Get to know what it’s like to visit this destination.
Getting To Know Akureyri – Cruise Port Guide
If you cruise to Iceland, there’s a 99% chance your ship will call to the port of Akureyri and that’s where our Akureyri cruise port guide comes into play. We’ve put together some ideas on things to see and do during your time in this port.
Akureyri is located in Iceland’s north, at the base of the Eyjafjörður Fjord. It’s Iceland’s fourth-largest municipality and is nicknamed the “Capital of North Iceland”. It’s far less congested than places such as Reykjavik, but it’s a hugely important fishing area. History tells us that the town was originally settled in the 9th century by the Norse Viking Helgi Magri Eyvindarson.
It’s a relatively small place, but there’s so much for you to do. One of the most popular shore excursions is whale watching, it’s a truly magnificent experience and although sightings can never be guaranteed, you’re more likely to see marine activity than to not. If you do book this excursion, make sure you wrap up warm. The boats usually have a selection of warm body suits and gloves that you can wear, but you still need layers underneath that. It can be incredibly cold.
Myvatn is also very popular and trips here often include a visit to the nature baths, where you can relax and unwind in the warm geothermal waters, filled with health-giving properties. A short drive from Myvatn will bring you to Hverir, a hot-springs area with boiling mud pots and fumaroles. Sometimes this is also included in trips to Myvatn.
The small village of Siglufjordur is about an hour’s drive from the port and if it is offered as a tour option, it’s well-worth considering. It’s a chance to enjoy a picturesque slice of Icelandic life as you admire the traditional wooden homes and meet some of the locals. It’s also home to the Herring Era Museum which showcases a now long-lost industry that boomed in the 1940s and 1950s.
Iceland is very expensive, even a bag of crisps can cost as much as £5 and a bowl of soup can cost as much as £15, so please be prepared for this in advance. If you decide to eat ashore, you will need to take a little extra on top of what you might expect.
Organised excursions are the best option here, especially if you want to visit and explore different areas, although they can also be hugely expensive.
Never leave the ship without a rain coat, hat and gloves.
Key highlights of Akureyri
- Akureyrarkirkja (The Church of Akureyri)
- Botanical Akureyri Garden
- Whale Watching
- Akureyri Art Museum
- Old Town
- Geothermal Pool
- Lake Mÿvatn
- Siglufjordur Village
- Santa’s House
- Godafoss Waterfall
Regular cruise line visitors
- Fred. Olsen Cruise Lines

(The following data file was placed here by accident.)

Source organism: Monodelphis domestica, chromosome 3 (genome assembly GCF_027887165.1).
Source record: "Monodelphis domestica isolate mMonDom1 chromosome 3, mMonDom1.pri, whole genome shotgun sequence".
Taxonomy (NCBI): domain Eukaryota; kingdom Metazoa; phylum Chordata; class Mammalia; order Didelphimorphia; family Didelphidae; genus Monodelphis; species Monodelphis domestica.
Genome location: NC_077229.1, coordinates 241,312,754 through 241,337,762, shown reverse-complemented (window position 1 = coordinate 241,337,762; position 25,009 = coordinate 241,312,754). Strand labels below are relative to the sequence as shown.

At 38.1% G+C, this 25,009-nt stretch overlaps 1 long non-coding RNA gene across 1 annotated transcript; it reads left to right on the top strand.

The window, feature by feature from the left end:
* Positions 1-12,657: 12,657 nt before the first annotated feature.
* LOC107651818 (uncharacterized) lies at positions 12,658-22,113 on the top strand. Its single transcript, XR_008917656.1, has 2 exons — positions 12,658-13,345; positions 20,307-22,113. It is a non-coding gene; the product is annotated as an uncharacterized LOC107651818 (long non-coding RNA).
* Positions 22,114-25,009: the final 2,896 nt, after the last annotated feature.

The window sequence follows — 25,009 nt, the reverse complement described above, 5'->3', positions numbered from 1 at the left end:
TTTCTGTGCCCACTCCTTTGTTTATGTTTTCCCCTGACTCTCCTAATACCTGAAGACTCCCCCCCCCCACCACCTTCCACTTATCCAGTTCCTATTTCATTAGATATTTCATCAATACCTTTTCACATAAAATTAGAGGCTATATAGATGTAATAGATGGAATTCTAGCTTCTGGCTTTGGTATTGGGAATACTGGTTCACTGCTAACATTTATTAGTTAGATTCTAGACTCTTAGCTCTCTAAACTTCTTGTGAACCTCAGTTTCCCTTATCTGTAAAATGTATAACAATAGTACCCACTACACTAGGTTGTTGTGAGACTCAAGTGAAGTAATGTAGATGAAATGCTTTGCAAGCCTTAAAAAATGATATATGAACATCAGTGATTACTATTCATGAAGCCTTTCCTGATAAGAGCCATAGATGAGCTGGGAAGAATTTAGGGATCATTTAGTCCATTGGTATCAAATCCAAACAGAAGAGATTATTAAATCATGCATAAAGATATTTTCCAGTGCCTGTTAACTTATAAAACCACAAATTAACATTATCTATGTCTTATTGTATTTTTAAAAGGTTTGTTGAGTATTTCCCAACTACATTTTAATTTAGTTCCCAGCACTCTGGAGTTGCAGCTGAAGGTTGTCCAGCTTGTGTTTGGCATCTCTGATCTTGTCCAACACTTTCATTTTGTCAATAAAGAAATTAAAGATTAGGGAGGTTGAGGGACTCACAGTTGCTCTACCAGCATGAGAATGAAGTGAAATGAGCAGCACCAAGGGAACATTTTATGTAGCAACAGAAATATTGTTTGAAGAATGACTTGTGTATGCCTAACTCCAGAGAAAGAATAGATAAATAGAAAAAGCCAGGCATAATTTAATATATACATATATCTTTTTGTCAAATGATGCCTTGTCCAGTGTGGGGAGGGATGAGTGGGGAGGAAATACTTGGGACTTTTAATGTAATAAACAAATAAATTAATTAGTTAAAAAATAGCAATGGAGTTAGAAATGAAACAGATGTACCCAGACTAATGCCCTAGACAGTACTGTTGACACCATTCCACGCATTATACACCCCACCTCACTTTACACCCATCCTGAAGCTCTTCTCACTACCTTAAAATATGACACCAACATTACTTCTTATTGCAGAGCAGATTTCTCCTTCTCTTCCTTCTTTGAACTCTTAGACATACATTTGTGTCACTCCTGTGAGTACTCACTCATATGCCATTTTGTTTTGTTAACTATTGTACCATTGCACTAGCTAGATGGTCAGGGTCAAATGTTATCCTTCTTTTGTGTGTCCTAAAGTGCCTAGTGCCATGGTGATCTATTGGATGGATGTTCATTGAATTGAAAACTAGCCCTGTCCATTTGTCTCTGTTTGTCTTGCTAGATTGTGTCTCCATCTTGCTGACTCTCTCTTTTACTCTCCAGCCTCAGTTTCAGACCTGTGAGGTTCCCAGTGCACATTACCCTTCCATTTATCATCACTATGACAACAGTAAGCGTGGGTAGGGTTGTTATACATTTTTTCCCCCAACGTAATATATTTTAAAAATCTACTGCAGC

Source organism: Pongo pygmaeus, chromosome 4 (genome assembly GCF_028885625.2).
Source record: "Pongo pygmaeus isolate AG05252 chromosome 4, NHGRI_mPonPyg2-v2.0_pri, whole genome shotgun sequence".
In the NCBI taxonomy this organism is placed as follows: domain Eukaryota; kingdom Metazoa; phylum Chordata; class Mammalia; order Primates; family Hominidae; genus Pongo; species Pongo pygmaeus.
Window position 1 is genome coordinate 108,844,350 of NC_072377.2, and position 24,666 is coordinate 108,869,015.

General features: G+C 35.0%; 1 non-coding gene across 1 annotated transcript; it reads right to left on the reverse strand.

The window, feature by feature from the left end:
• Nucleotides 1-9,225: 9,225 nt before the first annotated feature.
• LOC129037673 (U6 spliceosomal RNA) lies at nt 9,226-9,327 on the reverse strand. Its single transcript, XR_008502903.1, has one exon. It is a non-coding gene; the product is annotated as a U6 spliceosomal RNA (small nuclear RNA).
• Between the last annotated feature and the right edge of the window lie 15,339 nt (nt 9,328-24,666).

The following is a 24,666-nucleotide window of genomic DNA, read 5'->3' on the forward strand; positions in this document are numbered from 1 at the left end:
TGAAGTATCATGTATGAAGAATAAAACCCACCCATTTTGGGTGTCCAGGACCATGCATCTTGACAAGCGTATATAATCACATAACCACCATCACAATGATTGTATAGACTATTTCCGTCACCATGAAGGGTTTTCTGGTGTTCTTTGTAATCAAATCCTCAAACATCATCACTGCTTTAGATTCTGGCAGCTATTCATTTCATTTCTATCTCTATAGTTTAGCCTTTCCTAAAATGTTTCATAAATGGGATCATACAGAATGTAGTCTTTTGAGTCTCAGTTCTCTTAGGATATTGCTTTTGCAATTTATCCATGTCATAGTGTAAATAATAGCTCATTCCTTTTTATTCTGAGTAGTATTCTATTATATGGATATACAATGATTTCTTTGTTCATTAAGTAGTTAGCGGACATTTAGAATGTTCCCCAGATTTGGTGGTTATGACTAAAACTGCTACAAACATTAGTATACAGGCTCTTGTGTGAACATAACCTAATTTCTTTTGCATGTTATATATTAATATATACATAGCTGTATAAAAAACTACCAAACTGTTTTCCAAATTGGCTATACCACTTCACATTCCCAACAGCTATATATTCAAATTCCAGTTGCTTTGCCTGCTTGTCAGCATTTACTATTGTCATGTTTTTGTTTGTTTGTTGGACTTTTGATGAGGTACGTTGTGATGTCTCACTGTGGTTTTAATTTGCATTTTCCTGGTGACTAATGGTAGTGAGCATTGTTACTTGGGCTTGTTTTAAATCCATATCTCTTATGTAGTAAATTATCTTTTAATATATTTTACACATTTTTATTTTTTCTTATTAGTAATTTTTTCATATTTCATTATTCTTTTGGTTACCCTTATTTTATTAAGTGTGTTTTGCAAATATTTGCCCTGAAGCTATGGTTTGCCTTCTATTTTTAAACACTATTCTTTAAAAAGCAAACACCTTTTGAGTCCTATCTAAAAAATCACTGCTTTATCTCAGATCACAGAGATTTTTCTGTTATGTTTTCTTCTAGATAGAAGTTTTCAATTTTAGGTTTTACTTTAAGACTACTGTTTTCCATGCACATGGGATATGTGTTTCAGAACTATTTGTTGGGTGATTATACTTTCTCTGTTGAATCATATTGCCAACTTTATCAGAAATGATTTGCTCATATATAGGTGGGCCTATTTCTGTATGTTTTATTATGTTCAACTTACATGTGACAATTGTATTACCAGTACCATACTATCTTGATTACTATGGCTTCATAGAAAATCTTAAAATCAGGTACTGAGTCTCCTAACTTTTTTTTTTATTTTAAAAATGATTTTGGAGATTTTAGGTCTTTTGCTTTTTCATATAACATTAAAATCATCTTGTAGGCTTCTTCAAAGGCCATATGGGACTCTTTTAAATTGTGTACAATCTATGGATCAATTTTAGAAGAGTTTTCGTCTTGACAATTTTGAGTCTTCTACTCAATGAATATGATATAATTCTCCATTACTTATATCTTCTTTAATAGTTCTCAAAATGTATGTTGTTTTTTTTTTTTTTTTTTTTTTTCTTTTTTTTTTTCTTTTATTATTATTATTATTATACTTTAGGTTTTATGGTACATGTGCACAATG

- P&O Cruises
- Princess Cruises
- Oceania Cruises
- Celebrity Cruises
Cruise Expert Insider 🔎 Akureyri Cruise Port by Martin Lister
Iceland is a fantastic destination for wildlife fanatics like me. Akureyri is particularly impressive, and is somewhere I have visited a few times with my wife and young daughter. It’s well regarded as the whale spotting capital of Northern Europe because of the high numbers of this fascinating marine mammal, particularly humpbacks, that come to feed within the waters around Northern Iceland.
There are many whale-watching tours available from the town, and they really are so fascinating. During the tours, you will find your eyes will initially be darting around, and you will think every white wave peak is a whale sighting. But then you’ll hear the sound of a blowing spurt shooting a misty cloud out from the water, followed by the dripping black tail fluke arching out as a whale dives back down to feed. On the first trip we found ourselves surrounded by three or four whales, and there were blows and flukes all around. On the second trip we saw a single whale but it came right alongside the boat, so we had a brilliant close up view. Of course, visiting these areas by cruise offers excellent whale-watching opportunities on board, too.
During our first visit to Akureyri, we stopped by the whale museum in nearby Husavik. It was fascinating, and helped us to understand these wonderful creatures more, including their skeletons and particularly how they use the baleen in their mouths to filter what they eat. I remember afterwards we ate cod in the cosy Salka restaurant not far from there. The cod was so fresh, white and soft, it was some of the best fish I’ve ever eaten.
During the same trip we visited the famous Godafoss Waterfall. It’s shaped like a horseshoe and just takes your breath away. It was a few years back now, but I still remember how loud the white water was as it crashed down and there was a dampness hanging in the air, partly caused by spray from the waterfall, and partly from drizzle! I’ve also got a lovely photo of my daughter standing by Godafoss with her coat fastened right up to her chin and hood up – just this little face showing with a grin, arms in the air, and the head of a toy puffin called “Puff” poking out under her chin where she put him in her coat to stop him getting cold!
But it’s also a really charming and enjoyable Icelandic town in its own right. There is a small high street, with lots of coffee shops, bakeries and gift shops. About 10 years ago, they changed all of the red lights in their traffic lights to little red hearts, to spread love and cheer to residents and visitors.
It’s also not far from the grey-coloured Dettifoss, which is one of the most powerful waterfalls in Europe.
So all in all, a visit to Akureyri is definitely on my list of recommendations!